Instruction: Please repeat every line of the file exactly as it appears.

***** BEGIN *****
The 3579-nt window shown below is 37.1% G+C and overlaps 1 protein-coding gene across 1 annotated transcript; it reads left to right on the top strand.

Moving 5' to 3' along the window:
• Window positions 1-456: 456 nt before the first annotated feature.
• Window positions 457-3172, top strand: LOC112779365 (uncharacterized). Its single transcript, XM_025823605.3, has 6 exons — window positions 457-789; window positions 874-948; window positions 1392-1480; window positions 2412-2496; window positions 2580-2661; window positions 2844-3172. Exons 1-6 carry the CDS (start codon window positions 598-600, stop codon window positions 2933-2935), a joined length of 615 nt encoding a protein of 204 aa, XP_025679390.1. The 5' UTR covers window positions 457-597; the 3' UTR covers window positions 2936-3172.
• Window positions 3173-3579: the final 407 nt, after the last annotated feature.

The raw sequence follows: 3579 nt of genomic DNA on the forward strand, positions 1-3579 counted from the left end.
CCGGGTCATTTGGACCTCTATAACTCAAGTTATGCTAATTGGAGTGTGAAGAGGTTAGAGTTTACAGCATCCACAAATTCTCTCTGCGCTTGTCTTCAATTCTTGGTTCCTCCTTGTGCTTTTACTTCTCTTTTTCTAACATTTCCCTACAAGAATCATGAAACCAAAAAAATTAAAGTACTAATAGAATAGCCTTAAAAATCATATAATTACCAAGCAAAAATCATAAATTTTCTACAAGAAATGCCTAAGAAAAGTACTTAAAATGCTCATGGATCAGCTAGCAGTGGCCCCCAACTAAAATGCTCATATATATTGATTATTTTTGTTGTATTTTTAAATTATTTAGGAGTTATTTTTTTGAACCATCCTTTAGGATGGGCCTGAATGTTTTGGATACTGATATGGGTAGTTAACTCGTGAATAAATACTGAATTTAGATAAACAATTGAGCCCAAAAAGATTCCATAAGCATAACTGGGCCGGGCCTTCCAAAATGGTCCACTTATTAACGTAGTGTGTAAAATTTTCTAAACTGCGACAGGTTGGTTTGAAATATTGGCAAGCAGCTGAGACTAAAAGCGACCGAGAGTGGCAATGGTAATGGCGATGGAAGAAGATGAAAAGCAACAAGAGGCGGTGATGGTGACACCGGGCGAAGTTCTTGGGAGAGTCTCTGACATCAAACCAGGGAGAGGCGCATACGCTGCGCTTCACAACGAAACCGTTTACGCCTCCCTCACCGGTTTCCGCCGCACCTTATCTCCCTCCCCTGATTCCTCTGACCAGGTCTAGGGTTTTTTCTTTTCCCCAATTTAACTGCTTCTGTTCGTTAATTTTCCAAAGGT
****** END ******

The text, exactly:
The 3579-nt window shown below is 37.1% G+C and overlaps 1 protein-coding gene across 1 annotated transcript; it reads left to right on the top strand.

Moving 5' to 3' along the window:
• Window positions 1-456: 456 nt before the first annotated feature.
• Window positions 457-3172, top strand: LOC112779365 (uncharacterized). Its single transcript, XM_025823605.3, has 6 exons — window positions 457-789; window positions 874-948; window positions 1392-1480; window positions 2412-2496; window positions 2580-2661; window positions 2844-3172. Exons 1-6 carry the CDS (start codon window positions 598-600, stop codon window positions 2933-2935), a joined length of 615 nt encoding a protein of 204 aa, XP_025679390.1. The 5' UTR covers window positions 457-597; the 3' UTR covers window positions 2936-3172.
• Window positions 3173-3579: the final 407 nt, after the last annotated feature.

The raw sequence follows: 3579 nt of genomic DNA on the forward strand, positions 1-3579 counted from the left end.
CCGGGTCATTTGGACCTCTATAACTCAAGTTATGCTAATTGGAGTGTGAAGAGGTTAGAGTTTACAGCATCCACAAATTCTCTCTGCGCTTGTCTTCAATTCTTGGTTCCTCCTTGTGCTTTTACTTCTCTTTTTCTAACATTTCCCTACAAGAATCATGAAACCAAAAAAATTAAAGTACTAATAGAATAGCCTTAAAAATCATATAATTACCAAGCAAAAATCATAAATTTTCTACAAGAAATGCCTAAGAAAAGTACTTAAAATGCTCATGGATCAGCTAGCAGTGGCCCCCAACTAAAATGCTCATATATATTGATTATTTTTGTTGTATTTTTAAATTATTTAGGAGTTATTTTTTTGAACCATCCTTTAGGATGGGCCTGAATGTTTTGGATACTGATATGGGTAGTTAACTCGTGAATAAATACTGAATTTAGATAAACAATTGAGCCCAAAAAGATTCCATAAGCATAACTGGGCCGGGCCTTCCAAAATGGTCCACTTATTAACGTAGTGTGTAAAATTTTCTAAACTGCGACAGGTTGGTTTGAAATATTGGCAAGCAGCTGAGACTAAAAGCGACCGAGAGTGGCAATGGTAATGGCGATGGAAGAAGATGAAAAGCAACAAGAGGCGGTGATGGTGACACCGGGCGAAGTTCTTGGGAGAGTCTCTGACATCAAACCAGGGAGAGGCGCATACGCTGCGCTTCACAACGAAACCGTTTACGCCTCCCTCACCGGTTTCCGCCGCACCTTATCTCCCTCCCCTGATTCCTCTGACCAGGTCTAGGGTTTTTTCTTTTCCCCAATTTAACTGCTTCTGTTCGTTAATTTTCCAAAGGT